Developing Thinking Leaders for Tomorrow

Schools in many nations are closing in record numbers. As parents, we all know that what we want for our children is a better life than what we had. That sentiment has been part of the parenting cycle for centuries. Regardless of the education the students receive at whichever type of school, thousands of kids walk out of their school at graduation and are totally unprepared/under-prepared for the trials ahead. Of course, the students that drop out of high school before graduation are even more unprepared. Instead of any of these students becoming contributing members of society, they add to the numbers who place a drain on the over-taxed systems for the under-paid/unemployed.

There have been many studies for trying to correct the low ranking of many schools. But whether your child is in a high ranking school or a low ranking school, what parents want is for them to become productive and happy members of society as adults. In my opinion, we need to change the way students are taught; they need to learn to think and reach their own conclusions. If they don't, their peers will tell them what to do (and our government will continue to not be considered ethical; though it was set up to be so). We need to help students learn that the information presented in the classroom is not just for the classroom's test, but rather for real-world implementation.

Decades ago, I heard a story about a study on elementary students. The object of the study was to improve spelling scores. They tested the students to find their baseline on the spelling list. This was followed by a ton of practice on the words...rote memorization. They were tested again. The scores had not changed. After all the practice, the scores of the students did not improve. I am sure the practicing on spelling lists is done the same as it was in the 40's, 50's and 60's even though students used slide rules then and are using computers now.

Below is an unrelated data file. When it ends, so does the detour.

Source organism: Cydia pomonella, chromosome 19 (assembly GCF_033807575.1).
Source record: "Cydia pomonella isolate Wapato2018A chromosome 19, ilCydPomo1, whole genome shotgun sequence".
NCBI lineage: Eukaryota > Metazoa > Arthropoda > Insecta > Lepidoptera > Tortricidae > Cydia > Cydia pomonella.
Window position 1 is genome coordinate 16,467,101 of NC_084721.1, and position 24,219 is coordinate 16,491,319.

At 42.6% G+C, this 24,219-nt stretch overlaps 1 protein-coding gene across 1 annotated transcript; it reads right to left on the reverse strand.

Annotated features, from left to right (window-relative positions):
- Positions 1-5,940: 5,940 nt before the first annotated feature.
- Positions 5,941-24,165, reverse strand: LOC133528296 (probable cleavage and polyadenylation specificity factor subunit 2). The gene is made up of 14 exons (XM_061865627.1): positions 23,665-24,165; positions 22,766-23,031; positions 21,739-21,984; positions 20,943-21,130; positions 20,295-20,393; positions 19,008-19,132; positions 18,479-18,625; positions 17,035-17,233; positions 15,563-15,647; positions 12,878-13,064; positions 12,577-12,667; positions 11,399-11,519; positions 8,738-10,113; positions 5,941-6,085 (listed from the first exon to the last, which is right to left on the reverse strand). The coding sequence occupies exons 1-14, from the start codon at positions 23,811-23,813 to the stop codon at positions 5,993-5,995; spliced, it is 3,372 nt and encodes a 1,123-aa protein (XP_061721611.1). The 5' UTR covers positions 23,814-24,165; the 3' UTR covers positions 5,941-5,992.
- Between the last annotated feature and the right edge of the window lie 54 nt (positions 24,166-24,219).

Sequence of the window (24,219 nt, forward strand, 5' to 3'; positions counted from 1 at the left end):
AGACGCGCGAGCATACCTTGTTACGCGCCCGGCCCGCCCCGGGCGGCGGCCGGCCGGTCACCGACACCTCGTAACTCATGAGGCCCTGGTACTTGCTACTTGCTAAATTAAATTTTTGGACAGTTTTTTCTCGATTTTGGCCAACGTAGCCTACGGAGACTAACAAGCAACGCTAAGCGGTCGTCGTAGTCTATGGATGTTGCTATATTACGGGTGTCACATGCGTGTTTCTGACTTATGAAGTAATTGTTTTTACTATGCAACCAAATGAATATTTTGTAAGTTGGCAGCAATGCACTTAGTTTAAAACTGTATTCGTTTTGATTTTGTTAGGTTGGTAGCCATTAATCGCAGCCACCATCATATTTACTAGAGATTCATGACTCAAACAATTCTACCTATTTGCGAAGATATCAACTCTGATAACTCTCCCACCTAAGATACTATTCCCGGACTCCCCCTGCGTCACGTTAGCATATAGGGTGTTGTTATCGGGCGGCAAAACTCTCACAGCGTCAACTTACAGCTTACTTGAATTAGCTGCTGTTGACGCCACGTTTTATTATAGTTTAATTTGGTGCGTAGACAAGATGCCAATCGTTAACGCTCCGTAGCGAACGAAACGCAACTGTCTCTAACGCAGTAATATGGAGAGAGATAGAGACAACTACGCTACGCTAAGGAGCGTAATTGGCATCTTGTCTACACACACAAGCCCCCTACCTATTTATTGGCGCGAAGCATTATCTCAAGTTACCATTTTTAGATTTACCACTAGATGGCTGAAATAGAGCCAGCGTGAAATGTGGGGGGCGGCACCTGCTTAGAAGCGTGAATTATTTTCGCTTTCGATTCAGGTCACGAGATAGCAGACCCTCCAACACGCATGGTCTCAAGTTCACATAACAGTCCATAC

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Many studies indicate, testing just for the sake of test results, and having a student feel like their whole future is riding on the results, results in teachers having their classroom's main aim to be simply the results of the tests. This results in lowering the overall healthy/discovery-type learning. We need to realize that students learn and retain a larger percentage when they 'get their hands dirty'.

A while ago, I learned—

- When a student simply hears information, he generally retains only about 5-15% of the information.

- Concentration in college lectures has been found to drop off after only 20-minutes!

- Lectures are necessary at times, but need to be broken up and used sparingly. (Break into discussion groups then gives feedback to group.)

- When a student is involved in discussions about the information, he generally retains a higher percentage of the information; about 10-40%.

- When a student sees the information producing results, he generally retains over 25% of the information being shown. (Generally happens in labs).

- When a student touches the information, he generally retains an even higher percentage of the information; over 50%. (Generally happens in hands-on labs)

Which result would you like to have for your child/student?

When I was a college instructor, I greeted my students with the idea that when they entered my classroom for the first time, they had a great big A in my grade book. What their actions did would/could make that change; I would do all I could to assist them to keep that A. That is what I believe all students need to understand when they walk into any classroom. They need to claim it for themselves.